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Law Prof Says He Was Duped by Nigerian Scam

January 7, 2005

By The Associated Press

A University of Miami law professor says he's an innocent dupe in a complicated Internet scheme that allegedly resulted in $1.68 million being stolen from a major truck leasing company by scam artists in Nigeria.

Pennsylvania-based Penske Truck Leasing claims in a lawsuit against Fleet bank and a credit union that Professor Enrique Fernandez-Barros, 73, obtained the "stolen" and "altered" check and helped steal the money from the company. He is not being sued and no criminal charges have been filed.

According to the federal suit filed last week, a $1.68 million check Penske mailed Freightliner in December 2003 to buy tractor-trailers never made it to the truck manufacturer's bank account. Another Penske check for $1.68 million, apparently counterfeit, was sent via FedEx to Fernandez-Barros' home. It was made out to him.

Fernandez-Barros said he had received an unsolicited e-mail from someone supposedly with the Nigerian government asking him to do some legal work, primarily reviewing public works contracts and helping a Nigerian businessman receive $1.68 million from Penske for a stock sale. He would be paid $200,000 when the businessman received the Penske money.

The professor, who holds three doctorates, says that when the check arrived, he followed the Nigerians' instructions to deposit it in his account at University Credit Union, an independent firm that serves University of Miami employees and students. He says he then wire transferred the entire $1.68 million to the Nigerian government, the businessman and two of the businessman's associates in Maryland.

"I never altered the check, I never knew I was cashing an altered check, and I never took the money," Fernandez-Barros told The Miami Herald. "I'm 100 percent innocent. I've been used."

He says he was never paid.

The trucking company -- owned by auto-racing team owner Roger Penske -- is suing its own bank, Fleet, and University Credit Union, saying they should have prevented the theft. The company also says Fleet -- which has since been merged into Bank of America -- didn't reimburse its loss and would not go after the credit union to recoup its money.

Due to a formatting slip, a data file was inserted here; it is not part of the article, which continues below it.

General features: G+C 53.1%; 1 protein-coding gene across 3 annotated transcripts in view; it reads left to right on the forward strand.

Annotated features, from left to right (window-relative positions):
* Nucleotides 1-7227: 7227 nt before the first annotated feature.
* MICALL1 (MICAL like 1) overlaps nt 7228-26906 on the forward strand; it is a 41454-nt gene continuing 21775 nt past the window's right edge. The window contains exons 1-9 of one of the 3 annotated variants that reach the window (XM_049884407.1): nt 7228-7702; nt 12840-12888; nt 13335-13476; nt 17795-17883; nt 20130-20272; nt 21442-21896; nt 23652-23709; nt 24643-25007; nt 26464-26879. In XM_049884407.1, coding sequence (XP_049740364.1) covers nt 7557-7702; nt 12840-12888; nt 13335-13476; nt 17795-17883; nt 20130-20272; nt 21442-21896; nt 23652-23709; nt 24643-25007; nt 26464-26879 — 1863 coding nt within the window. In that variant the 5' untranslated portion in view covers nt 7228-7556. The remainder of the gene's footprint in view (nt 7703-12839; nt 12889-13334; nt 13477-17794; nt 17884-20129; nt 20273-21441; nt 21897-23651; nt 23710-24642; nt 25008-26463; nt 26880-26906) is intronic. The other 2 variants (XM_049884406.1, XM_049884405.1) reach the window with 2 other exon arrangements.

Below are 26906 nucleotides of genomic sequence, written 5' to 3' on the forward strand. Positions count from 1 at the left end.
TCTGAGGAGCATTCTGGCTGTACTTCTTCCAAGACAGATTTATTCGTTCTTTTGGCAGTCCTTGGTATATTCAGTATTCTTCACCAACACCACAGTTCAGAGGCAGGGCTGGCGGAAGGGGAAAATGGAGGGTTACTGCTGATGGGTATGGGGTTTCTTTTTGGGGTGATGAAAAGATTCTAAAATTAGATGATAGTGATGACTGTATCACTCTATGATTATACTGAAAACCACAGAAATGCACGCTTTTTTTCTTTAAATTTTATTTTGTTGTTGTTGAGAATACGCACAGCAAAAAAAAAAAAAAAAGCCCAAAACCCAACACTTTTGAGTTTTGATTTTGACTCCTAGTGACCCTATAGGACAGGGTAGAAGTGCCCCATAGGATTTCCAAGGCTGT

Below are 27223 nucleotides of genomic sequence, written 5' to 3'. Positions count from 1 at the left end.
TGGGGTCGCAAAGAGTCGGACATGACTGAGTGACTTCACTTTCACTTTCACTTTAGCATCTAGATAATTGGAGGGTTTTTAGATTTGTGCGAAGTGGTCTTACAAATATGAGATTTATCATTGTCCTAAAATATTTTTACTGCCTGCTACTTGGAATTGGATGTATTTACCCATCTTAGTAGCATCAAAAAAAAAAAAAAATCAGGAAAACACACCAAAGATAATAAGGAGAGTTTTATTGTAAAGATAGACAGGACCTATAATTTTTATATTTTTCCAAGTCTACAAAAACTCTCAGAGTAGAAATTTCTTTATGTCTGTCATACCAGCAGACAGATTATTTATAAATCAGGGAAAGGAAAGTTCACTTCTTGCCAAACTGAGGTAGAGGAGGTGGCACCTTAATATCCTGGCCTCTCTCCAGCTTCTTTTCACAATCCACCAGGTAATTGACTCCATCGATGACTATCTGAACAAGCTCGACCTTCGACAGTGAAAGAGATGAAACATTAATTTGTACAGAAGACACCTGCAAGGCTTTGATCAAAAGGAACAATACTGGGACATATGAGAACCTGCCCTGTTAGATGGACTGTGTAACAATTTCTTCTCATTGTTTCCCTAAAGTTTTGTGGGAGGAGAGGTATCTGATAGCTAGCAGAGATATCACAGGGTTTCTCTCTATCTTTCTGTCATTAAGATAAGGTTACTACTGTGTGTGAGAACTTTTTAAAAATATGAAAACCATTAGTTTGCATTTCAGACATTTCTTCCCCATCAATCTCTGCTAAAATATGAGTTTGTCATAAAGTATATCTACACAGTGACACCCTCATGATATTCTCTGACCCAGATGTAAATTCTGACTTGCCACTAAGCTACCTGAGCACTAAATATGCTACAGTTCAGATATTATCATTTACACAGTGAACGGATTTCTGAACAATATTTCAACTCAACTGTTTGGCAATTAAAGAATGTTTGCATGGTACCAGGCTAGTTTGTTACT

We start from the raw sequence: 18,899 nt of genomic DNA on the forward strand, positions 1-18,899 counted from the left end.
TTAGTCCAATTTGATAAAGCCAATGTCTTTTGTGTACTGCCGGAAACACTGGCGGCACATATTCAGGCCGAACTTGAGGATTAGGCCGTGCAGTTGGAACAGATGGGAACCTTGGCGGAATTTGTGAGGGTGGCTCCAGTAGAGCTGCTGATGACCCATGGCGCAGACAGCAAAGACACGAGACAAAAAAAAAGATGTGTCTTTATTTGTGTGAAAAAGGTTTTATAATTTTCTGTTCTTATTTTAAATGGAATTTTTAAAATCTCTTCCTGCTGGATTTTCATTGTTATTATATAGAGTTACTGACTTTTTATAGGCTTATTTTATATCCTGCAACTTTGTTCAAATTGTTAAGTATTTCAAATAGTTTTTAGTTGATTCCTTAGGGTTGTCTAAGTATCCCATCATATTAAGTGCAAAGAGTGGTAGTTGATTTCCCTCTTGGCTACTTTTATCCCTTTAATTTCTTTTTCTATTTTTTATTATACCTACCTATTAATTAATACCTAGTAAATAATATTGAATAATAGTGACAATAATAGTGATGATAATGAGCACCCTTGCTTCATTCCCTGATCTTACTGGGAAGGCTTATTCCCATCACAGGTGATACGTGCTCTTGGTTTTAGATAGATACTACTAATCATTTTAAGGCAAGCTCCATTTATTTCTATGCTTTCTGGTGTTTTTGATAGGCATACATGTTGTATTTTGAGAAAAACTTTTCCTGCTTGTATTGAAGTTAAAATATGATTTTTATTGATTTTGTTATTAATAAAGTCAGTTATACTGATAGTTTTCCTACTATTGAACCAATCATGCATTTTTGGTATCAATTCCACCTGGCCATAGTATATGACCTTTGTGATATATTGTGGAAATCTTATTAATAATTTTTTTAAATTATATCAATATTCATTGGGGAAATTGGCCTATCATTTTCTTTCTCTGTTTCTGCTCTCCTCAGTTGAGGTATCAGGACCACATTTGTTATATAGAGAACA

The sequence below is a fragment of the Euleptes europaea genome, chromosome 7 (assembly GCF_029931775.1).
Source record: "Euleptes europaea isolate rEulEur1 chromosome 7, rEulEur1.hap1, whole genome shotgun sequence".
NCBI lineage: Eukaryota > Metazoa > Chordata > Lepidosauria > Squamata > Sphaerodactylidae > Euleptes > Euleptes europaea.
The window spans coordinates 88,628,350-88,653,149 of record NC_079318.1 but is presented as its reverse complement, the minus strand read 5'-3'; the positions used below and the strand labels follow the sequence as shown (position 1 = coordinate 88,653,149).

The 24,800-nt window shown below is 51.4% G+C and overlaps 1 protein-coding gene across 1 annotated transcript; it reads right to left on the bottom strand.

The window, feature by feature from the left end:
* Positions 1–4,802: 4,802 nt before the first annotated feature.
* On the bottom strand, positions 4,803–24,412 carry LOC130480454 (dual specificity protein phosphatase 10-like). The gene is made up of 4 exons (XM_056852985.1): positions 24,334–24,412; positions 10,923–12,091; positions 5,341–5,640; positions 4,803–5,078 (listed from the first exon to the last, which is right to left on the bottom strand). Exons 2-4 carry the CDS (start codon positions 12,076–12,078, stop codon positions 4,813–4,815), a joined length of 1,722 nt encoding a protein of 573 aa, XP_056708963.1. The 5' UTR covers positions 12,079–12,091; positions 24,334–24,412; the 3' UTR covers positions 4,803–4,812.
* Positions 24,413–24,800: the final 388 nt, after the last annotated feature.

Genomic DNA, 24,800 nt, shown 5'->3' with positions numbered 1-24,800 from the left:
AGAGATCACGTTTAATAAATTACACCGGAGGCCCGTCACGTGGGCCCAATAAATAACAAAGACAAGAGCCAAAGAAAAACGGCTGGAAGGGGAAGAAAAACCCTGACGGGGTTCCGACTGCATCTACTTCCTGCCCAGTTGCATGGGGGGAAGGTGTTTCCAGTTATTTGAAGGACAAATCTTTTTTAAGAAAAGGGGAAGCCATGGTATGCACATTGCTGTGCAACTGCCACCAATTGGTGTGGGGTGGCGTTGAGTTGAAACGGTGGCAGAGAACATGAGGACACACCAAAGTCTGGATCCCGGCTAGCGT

The trucking company refused comment Thursday beyond the suit.

"I can't really comment on the issue because there is an ongoing investigation," said Louise Moyer, Penske's corporate communications manager.

The credit union says it did nothing wrong.

It "processed that check in the way it was supposed to process that check," said Michael Lozoff, the credit union's attorney. "They received three separate verifications ... They relied on Fleet."

Shirley Norton, a spokeswoman for Bank of America, refused comment Thursday.

Fernandez-Barros blames the Nigerian government.

"They put me in the middle of this whole mess," Fernandez-Barros said. "They used me like a chess piece to steal the Penske money."

Telephone calls to the Nigerian Embassy in Washington, D.C., were not immediately returned Thursday.

The U.S. Secret Service is conducting a criminal investigation into the case, which has been referred to the U.S. Attorney's office in Miami.

Telephone calls to the U.S. Attorney's office were not immediately returned.